Still, few talk show hosts or reporters have time for the topic Hotez is most eager to talk about: the diseases affecting “the poorest of the poor,” to use one of his favorite phrases. Americans are much more intent on hearing about diseases like Ebola than less-headline-worthy germs that pose a threat to millions more in the world’s most overlooked places (never mind that climate change will likely bring more of these germs to our shores, Hotez has warned). “When I talk about these diseases in the U.S.,” he said, “the lights go out.” Yet it was those diseases that built his career and brought him to Houston.

Hotez, age 10, with his first microscope.

Hotez, now 59, grew up the third of four children in the suburbs of Hartford, Connecticut. His father worked at United Technologies and taught business administration at a local community college; his mother stayed home with the kids. In grade school, Hotez asked his parents for a microscope. Not a toy, a real one. The first time he looked into the eyepiece and spotted a paramecium swimming by, all of its cilia rippling, he was awestruck that a dropper of creek water could contain an invisible universe. As the years went by, his room became a cluttered repository of glass microscope slides, science tomes, and the anti-establishment rock and roll vinyl of the sixties: Jimi Hendrix, the Rolling Stones, the Who.

When his bedroom started to smell too much like pond scum, his parents insisted he move his makeshift laboratory to the basement. In junior high, he saved up the $1-per-week allowance he received from his grandfather and ordered a preserved frog from the Carolina Biological Supply catalog. Mostly, though, he sent away for microscopic specimens that would arrive in small glass jars. As a teenager, he relished textbooks. “In the West Hartford Public Library, I remember seeing my first parasitology book,” he told me. “Years later, I went back to the library, and the book was still on the shelf. I don’t think anyone’s checked it out since.”

He also developed a fascination with geography. He would leaf through giant atlases that his parents kept in the living room and trace the outlines of continents on sheets of paper. Like the worlds he discovered beneath his microscope, they seemed like mystical realms waiting to be explored. “I think parasitic disease was the perfect combination of the two,” he said, “because these were diseases of far-off places.”

He graduated from Yale University in 1980 and went on to New York City, where he obtained an M.D./Ph.D. from Cornell University and the Rockefeller University. As he was nearing completion of the seven-year program, he happened to scan the personal ads in the back of New York magazine, the eighties equivalent of One of them stopped him. “It was the only one that didn’t say she was looking for someone tall,” said Hotez, who is five feet four. He composed a letter, confessing that he was a workaholic because “I truly love what I do.” The recipient, now his wife, Ann, worked in advertising at People magazine. They married the next year, in 1987.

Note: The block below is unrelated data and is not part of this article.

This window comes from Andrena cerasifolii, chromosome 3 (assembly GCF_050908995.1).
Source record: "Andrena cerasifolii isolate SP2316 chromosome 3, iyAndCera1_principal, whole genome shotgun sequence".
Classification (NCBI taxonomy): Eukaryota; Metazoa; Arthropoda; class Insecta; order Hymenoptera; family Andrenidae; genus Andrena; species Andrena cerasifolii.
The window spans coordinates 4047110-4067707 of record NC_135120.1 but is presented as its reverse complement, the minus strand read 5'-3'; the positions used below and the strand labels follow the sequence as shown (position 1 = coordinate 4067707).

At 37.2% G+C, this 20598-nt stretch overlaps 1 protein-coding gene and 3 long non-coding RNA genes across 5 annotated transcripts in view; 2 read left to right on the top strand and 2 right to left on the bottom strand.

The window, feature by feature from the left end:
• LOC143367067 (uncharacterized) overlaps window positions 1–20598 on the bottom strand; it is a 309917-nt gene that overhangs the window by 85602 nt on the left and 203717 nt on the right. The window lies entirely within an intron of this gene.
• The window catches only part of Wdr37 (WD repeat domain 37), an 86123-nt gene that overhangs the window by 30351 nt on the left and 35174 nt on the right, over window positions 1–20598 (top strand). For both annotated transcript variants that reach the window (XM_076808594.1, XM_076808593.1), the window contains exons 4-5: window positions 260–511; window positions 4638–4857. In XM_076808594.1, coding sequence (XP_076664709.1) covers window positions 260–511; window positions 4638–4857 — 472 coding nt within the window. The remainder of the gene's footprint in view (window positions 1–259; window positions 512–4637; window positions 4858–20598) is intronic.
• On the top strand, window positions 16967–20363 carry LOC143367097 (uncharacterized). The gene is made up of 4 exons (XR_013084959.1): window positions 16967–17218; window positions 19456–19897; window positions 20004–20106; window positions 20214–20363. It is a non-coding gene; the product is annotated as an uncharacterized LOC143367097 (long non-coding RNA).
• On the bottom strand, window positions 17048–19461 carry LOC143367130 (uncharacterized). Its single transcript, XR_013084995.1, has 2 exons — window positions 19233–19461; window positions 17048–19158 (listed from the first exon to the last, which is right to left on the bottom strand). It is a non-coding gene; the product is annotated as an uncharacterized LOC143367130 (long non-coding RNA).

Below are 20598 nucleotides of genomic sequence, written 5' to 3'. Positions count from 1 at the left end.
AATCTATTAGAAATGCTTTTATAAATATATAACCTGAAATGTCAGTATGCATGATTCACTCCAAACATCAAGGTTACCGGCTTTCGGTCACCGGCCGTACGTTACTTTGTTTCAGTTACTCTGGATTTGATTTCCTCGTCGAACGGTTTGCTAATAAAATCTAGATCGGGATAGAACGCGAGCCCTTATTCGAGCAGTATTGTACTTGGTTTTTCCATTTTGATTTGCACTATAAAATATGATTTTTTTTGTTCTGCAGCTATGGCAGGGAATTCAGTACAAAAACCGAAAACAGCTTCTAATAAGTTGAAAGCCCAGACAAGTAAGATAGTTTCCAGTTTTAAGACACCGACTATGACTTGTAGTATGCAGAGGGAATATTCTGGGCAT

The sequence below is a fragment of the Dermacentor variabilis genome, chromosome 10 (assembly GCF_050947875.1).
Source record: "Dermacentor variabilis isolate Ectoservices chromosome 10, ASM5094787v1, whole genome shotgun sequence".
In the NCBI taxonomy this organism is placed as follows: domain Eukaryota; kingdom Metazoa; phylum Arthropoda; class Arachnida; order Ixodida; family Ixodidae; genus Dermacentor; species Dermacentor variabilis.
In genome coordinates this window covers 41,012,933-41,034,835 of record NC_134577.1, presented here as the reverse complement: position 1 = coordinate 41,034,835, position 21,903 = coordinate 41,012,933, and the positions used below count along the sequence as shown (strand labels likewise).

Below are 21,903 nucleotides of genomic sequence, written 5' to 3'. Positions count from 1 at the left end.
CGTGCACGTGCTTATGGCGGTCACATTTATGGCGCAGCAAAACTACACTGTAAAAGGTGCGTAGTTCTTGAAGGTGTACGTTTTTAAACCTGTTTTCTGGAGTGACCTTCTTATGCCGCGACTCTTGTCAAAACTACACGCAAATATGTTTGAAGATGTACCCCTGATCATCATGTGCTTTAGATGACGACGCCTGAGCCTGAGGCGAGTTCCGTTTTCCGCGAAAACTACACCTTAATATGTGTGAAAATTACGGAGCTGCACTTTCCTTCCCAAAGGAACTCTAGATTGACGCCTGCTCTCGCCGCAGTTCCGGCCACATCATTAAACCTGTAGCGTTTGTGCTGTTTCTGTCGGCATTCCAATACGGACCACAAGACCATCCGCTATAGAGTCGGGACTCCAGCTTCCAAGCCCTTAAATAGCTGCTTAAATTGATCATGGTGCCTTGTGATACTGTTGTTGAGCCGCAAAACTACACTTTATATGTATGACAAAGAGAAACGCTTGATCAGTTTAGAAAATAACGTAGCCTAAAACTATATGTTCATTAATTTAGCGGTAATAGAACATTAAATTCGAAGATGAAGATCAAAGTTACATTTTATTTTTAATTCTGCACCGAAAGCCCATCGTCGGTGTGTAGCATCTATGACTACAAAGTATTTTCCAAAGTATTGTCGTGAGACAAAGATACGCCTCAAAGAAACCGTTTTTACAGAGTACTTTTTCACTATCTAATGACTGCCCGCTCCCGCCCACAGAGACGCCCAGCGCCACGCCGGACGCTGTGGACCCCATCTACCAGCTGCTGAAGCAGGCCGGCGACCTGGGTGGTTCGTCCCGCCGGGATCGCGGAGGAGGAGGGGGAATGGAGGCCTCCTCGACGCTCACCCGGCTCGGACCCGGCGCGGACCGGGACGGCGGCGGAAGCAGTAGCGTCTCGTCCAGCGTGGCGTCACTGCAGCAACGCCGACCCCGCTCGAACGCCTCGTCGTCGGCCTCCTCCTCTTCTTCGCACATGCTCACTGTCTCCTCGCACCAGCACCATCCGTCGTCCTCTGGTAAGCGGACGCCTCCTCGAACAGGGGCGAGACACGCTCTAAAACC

The couple moved to Boston for Hotez’s pediatric residency at Massachusetts General Hospital. He had no interest in private practice, instead wanting to be a physician-scientist who prevented infections in forgotten corners of the planet. He returned to Yale as a postdoctoral fellow, and over the next decade he rose to the rank of associate professor and launched his own lab. After that, his work attracted such attention that people started building labs specifically for him. In 2000 he was named head of the newly created Department of Microbiology, Immunology, and Tropical Medicine at the George Washington University. Then, in 2011, after he visited Houston to deliver a lecture, Baylor College of Medicine and Texas Children’s Hospital were so taken with him that they brokered a deal to create the National School of Tropical Medicine and the Center for Vaccine Development, respectively. Hotez was put at the helm of both, and a dozen lab personnel moved with him.

Mark Kline, the physician in chief of Texas Children’s, credits Hotez with not only bringing new science to the forefront of his field but making a mark on the culture of the Texas Medical Center. Like others I interviewed, he can’t ever recall seeing Hotez in a bad mood; wherever he goes, he leaves a wake of optimism. “If he were the average M.D./Ph.D. who trained at all those top-notch institutions, he’d have a modest contribution at best to what’s going on around here,” Kline said. “But the fact of the matter is, he’s one of the nicest people on the planet.”

Over Hotez’s thirty-year career, he’s helped develop vaccines and treatments for some of the worst afflictions of extreme poverty. The job has taken him to many of the countries he first discovered in his parents’ atlases, and he’s learned to adapt to the unexpected. (Once, while working in rural China, he learned that everyone, including visiting Western scientists, was expected to sing and dance at the local karaoke hall. He did both, badly.) Most of the illnesses he studies flourish in pockets where a warm climate converges with unsanitary conditions. Hookworms, for example, are found in raw sewage and commonly enter the body through hands and bare feet before making their way to the gut.

In 2008 he had published a report that focused on common parasitic infections in the United States and concluded that poverty, not climate, was the thread common to all of them.